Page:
But the bigger issue is this relative morality issue of "If someone else benefits from my work without paying, that's unfair." But, again, this is way too simplistic and not reflective of reality. People benefit from the work of others for free all the time. In economics, it's known as an externality. Tragically (and potentially because of the name), people think that externalities are rare. They're not. They happen all the time. Every day, people benefit freely from the work of others without paying. As the saying goes, we all "stand on the shoulder's of giants." So much of what we value today comes from advancements in the past, which we benefit from, without paying those who created them. And yet, no one thinks this is bad.

The real question is if whether you can take it a step further and recognize that the economy is not a zero-sum game, in which one party loses when the other benefits. This is often difficult to understand, but put simply: in a zero-sum market, someone paying you $10 means I lose those $10. In such a scenario it may be reasonable to worry about someone else profiting, because it really does mean you lose. But in a non-zero sum market, with externalities, the market can expand. If every time you get paid $10, I now have the opportunity to make $100, that's clearly a better deal. But, let's make it a little more complex. In the zero sum game, every time you get $10, it's at my expense. But what if the other option in that world is that every time I raise my hand, you get $10 and I get just $1. That's still a much better deal for me to take than the one where I lose money. In this case, I might not make as much as you -- even if I'm doing the work, but is that morally wrong? We're both better off under this scenario. You're better off because you make more money. And I'm better off because I'm making more money... just not as much as you.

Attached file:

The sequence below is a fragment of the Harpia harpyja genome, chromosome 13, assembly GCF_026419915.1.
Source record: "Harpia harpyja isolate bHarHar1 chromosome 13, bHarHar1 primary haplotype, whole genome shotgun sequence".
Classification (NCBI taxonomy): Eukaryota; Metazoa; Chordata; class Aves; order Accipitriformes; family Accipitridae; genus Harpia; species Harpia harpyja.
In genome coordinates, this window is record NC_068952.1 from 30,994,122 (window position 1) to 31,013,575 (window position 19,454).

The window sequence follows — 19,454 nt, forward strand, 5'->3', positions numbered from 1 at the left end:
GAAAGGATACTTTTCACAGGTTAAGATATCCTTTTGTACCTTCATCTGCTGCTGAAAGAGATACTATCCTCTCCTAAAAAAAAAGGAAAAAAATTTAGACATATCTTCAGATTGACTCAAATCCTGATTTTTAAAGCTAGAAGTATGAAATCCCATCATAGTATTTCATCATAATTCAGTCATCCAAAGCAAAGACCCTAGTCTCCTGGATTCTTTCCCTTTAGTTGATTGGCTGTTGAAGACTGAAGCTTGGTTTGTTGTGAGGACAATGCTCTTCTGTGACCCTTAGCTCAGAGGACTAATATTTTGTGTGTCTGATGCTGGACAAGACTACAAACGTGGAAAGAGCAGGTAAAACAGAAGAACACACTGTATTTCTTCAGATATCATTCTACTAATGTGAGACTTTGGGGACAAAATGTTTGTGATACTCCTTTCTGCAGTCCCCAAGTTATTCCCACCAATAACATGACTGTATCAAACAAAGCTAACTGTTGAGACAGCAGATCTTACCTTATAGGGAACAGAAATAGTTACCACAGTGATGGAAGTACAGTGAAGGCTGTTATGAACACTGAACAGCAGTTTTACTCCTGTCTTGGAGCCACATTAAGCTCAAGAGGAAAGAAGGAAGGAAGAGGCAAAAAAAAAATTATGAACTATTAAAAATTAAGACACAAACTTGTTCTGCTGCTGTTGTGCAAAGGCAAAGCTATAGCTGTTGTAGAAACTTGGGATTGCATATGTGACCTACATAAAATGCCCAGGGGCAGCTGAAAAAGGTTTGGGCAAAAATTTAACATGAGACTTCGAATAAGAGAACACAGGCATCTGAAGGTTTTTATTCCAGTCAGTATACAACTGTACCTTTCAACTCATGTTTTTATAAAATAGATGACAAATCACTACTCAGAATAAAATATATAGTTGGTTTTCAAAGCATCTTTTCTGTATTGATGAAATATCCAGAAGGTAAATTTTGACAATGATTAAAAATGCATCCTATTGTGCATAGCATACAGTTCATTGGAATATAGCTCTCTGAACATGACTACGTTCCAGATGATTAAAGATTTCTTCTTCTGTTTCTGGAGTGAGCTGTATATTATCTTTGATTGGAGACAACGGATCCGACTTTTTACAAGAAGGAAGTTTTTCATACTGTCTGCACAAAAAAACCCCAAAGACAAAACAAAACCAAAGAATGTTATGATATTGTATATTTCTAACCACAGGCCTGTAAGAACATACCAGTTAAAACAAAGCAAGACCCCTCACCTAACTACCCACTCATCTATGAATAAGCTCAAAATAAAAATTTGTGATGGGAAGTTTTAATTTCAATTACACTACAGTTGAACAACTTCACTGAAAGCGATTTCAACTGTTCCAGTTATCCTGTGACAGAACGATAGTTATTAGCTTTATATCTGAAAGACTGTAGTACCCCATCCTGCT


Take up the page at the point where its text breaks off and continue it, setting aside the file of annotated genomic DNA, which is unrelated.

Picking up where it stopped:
But, for whatever reason -- psychology, economic ignorance, etc, -- many people react poorly to this, claiming that it's a moral problem. I, personally, have trouble seeing how a situation in which everyone is better off results in any sort of moral dilemma, since we never reach that crucial moral question of "who gets harmed?" Because no one has to get harmed. But here's the kicker: no one has to get harmed if they adapt. And it's the adaption part that freaks people out and makes them want to cling to something clearer, even if it makes them worse off in the long run.

Filed Under: economics, externalities, morality, non zero sum, profit, zero sum


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    sumquy (profile), 1 Dec 2011 @ 11:56am

    infringement is not theft. i think that this is the core principle that she and other music exec's just can't seem to get their heads around (or maybe they do understand and just don't care). when someone downloads a song illegally it is a selfish act, but when that same person uploads that song to the web, they are giving that artist exposure that they would not have otherwise gotten. are sales of that song impacted? maybe, and maybe not. most (honest) studies show that it is good for the artist to get as wide an exposure as possible. and here we come to the crux of the disagreement. this is where we see the disconnect between the interests of the artist and the interest of the studio. one benefits from as wide an exposure as possible while the other benefits from restricting every avenue of distribution to try and create an artificial exclusivity.